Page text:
Nearly two-thirds of Americans no longer trust the Food and Drug Administration's ability to ensure the safety and effectiveness of pharmaceuticals, Congress has been warned.

As a result, Americans may hesitate to take important medicines that protect their health, and that is unacceptable, said Senator Tom Daschle, US President-elect Barack Obama's choice for the post of Department of Health and Human Services (DHHS) Secretary, speaking a confirmation hearing held by the Senate Health, Education, Labor and Pensions (HELP) Committee on January 8.

“As Secretary, I will work to ensure that trust in FDA is restored as the leading science-based regulatory agency in the world. I will support strengthening the FDA to meet the pressing scientific and global challenges of the 21st century. And I will send a clear message from the top that the President and I expect key decisions at the FDA to be made on the basis of science – period,” Sen Daschle told the Committee.

Today, there is a broad understanding that the FDA’s public health mission is as critical as ever, he said. “Patients understand that their lives depend on speedy access to safe and effective medical products,” while “industries need the FDA’s seal of approval to inspire confidence.”

The DHHS, which is the largest domestic Cabinet agency in the US federal government, will be central to reforming the US health care system, whose current flaws are “pervasive and corrosive – they threaten our health and economic security,” said Sen Daschle, who is also the President-elect’s nominee to run the new White House Office of Health Reform.

“It is unacceptable that, in a nation of approximately 300 million people, nearly one in six Americans don’t have health insurance,” Sen Daschle told the panel, also pointing out that, by some measures, nearly a third of US health care is “at best inadequate, and at worst harmful.”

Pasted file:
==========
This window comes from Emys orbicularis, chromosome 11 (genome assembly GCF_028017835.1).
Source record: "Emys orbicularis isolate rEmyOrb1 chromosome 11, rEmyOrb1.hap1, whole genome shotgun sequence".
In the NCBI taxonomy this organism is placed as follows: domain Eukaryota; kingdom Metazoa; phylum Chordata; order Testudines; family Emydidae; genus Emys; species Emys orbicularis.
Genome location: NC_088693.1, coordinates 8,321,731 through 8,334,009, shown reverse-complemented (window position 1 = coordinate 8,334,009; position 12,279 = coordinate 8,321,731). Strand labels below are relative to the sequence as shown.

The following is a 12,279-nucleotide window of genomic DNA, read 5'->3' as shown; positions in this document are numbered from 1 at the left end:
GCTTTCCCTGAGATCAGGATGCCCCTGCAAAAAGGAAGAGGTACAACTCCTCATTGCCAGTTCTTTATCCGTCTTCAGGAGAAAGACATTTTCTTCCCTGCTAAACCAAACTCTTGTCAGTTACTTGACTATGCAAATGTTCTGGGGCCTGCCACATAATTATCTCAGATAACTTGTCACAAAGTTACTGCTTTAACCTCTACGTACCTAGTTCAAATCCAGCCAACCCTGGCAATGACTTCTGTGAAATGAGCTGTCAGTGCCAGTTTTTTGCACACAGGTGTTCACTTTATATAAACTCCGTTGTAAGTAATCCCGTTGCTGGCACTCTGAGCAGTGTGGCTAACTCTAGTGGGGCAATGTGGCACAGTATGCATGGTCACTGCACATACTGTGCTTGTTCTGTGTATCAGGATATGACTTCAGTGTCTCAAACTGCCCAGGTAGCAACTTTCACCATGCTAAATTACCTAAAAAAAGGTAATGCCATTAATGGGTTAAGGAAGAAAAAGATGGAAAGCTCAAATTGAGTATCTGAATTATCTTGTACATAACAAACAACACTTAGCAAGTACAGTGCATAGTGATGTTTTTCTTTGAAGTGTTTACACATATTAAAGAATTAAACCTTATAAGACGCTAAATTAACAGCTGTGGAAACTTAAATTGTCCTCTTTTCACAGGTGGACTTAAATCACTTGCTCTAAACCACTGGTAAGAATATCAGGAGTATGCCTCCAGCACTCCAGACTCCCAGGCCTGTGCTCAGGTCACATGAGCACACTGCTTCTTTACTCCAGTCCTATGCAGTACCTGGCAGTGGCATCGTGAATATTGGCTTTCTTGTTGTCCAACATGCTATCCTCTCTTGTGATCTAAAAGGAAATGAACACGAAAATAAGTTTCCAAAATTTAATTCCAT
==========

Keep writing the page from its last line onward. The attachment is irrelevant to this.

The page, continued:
He also pledged to strengthen the National Institutes of Health (NIH) which, despite being “the major source of research intended to protect the nation’s health, stimulate the economy with high-tech job creation across the country, make discoveries that fuel the biotech and pharmaceutical industries and train biomedical scientists for the future,” has been flat-funded in recent years. It has also suffered from other problems, including instances of “people putting politics before science,” he said.

Addressing the panel in support of the nominee was Republican Senator Bob Dole, who said that President-elect Obama has chosen, in Sen Daschle, “an individual who begins the important task of reforming health care with the ability to hit the ground running." He also pointed out that Sen Daschle is the only person ever to serve twice as both Majority and Minority leader in the Senate, and that they both believe that bipartisan working is the best way to achieve health system reform. However, Sen Dole added wryly, “with the big Democratic majority, he may not need Republicans.”

The HELP Committee did not vote on whether to send Sen Daschle’s nomination to the full Senate; this will be decided at another confirmation hearing to be held later this month by the Senate Finance Committee, which has jurisdiction over Medicare and Medicaid. The Finance panel is likely to give the nominee a tougher time than HELP, but is generally expected to approval his appointment.